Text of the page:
AURORASEREN EQUINE

CASE 4: Arabian Mare, 12 Yrs Old -- Acute Grade IV Laminitic Event

 

case_arabian_1This mare presented in severe pain; The left fore sole was open and the bone exposed; The right fore hoof was sinking.

 

 

 

  case_arabian_2

 

Day 1: Condition of left fore sole at time of surgery; Note exposed bone (arrow).

 

 

case_arabian_3

 

30 days post-surgery. Note new growth (arrows).

 

 

case_arabian_4 

Day 90: Although sinking had occurred with complete    loss of hoof capsule, circulatory collapse was not fatal.

 

 

                         case_arabian_5                                           

      

At 120 days the mare has new soles, heels and quarters.                                                                                     

 

case_arabian_6  

 At 6 months, the mare was sound with new hoof tissue.

 

case_arabian_7  

Day 180: The mare is ready to return home!

Go to: Case 1 Case 2  Case 3  Case 4  Case 5  Case 6  Case 7  Case 8

CASE 5: American Quarterhorse Gelding, 13 Yrs Old -- Chronic Acute Grade IV Laminitis


case_gelding_1

 

This middle-aged Quarter Horse was rescued by Cashvan Family Memorial Equine Fund. He was presented to us six months after an acute laminitic bout. He was unable to stand.

 

 

 

 

 case_gelding_2

 

Pre-surgery: Condition of legs showing hyperflexion of fetlocks and abrasions of fetlocks.

 

 

 

 

 

case_gelding_3

 

 

Post-surgery: Shows correction of fetlock hyperflexion. Capsular derotation complete. The horse is able to stand and walk comfortably.

 

 

 

 

case_gelding_4

 

Pre and Post surgery: The radiograph on the left was taken before surgery and capsular derotation. The radiograph on the right shows the bones of the hoof back in their correct position.

 

 

 

case_gelding_5

 

Day 180: The hooves have been returned to normal shape and size, and was ready for adoption.

 

 

 

case_gelding_6

 

 Ready for a new home.

 

 

 

 

 

Go to: Case 1 Case 2  Case 3  Case 4  Case 5  Case 6  Case 7  Case 8

 

 

 

Read more ...

.

CASE 6:  Quarter Horse Mare, 15 yrs old -- Fatal Sinker Syndrome


case_fatal_sinker_1Fatal Sinker Syndrome is the worst case scenario in Laminitis. These horses have traditionally been put to sleep. Dr. Ric Redden of Versailles, KY started investigating saving these horses through a procedure known as transcortical fixation and hoof wall ablation. As of this writing nine research cases have been tried, three were at Serenity Equine.  We have a survival rate of two horses in our hospital.  It is critically important that the horse reach surgery before all blood flow is lost to the foot. Once the hoof dies, it contracts, acting as a tourniquet causing bone and lamellar death. By placing pins in the cannon bone, removing the hoof capsule and casting the leg so as to cause weight bearing at the cannon bone while suspending the foot in a non-weight bearing mode, we are able to save the blood supply and the lamina. In a matter of weeks the lamina will harden and new hoof will grow. In one year all new tissue is normal. We expect our two cases to return to their previous abilities.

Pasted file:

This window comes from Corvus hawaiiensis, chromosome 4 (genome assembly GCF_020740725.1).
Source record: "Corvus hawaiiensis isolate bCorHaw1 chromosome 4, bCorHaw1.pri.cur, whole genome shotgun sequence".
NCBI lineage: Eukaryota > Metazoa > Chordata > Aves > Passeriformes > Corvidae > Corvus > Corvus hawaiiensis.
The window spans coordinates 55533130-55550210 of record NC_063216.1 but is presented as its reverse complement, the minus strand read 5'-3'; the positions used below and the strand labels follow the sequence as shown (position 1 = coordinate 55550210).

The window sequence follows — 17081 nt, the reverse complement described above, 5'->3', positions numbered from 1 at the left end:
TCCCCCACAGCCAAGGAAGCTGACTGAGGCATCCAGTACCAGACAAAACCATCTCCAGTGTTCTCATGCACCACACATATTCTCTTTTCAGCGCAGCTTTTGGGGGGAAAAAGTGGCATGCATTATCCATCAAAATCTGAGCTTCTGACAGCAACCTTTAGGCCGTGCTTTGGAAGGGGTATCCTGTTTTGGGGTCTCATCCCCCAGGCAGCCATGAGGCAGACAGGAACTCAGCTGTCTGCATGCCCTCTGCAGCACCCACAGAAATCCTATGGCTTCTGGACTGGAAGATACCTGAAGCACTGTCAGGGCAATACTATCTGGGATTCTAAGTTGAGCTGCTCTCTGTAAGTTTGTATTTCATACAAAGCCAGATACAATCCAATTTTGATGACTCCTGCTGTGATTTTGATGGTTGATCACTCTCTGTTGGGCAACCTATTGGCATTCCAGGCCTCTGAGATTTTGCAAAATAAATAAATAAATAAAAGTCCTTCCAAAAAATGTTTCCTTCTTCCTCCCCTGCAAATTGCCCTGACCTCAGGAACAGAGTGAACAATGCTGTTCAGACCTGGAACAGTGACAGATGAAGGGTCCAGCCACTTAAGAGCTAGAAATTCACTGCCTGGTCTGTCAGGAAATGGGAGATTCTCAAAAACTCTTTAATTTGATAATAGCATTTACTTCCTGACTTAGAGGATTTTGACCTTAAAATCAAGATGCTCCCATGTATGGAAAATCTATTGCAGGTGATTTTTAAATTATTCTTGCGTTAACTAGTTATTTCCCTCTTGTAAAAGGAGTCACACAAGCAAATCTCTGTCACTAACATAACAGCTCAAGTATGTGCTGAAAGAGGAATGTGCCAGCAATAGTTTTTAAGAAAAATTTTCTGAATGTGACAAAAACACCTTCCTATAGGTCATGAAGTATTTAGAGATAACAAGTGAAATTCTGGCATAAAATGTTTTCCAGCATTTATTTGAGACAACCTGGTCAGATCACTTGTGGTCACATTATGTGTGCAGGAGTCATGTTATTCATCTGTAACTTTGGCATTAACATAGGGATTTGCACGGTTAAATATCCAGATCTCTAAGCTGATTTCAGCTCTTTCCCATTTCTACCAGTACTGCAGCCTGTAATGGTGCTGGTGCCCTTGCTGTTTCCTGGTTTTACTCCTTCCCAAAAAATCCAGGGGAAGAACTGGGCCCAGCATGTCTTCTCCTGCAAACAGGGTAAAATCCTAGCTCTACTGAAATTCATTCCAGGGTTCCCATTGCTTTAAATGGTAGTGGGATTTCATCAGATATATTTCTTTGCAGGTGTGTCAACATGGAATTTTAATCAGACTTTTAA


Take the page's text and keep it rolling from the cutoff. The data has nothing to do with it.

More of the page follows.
case_fatal_sinker_2Venograms of Right Fore & Left Fore. Note the lack of blood supply to Right Fore and congestion of blood above coronary band. Left Fore has adequate blood supply and is a Grade IV rotation that required a deep flexor tenotomy. 

 

 

case_fatal_sinker_3The hoof capsule after removal or ablation appears normal from the outside, but once turned on its side shows the congestion and swelling from the dying lamina.

 

 

case_fatal_sinker_4After 3 weeks in a cast, hardening of the digital corium (hoof wall) and solar corium (sole) is almost complete. The cast & pins were left on for a total of 11 weeks (note arrows pointing to transcortical pins).

 

 

case_fatal_sinker_5

 

14 weeks post-op mare is comfortable enough to try and escape from stall.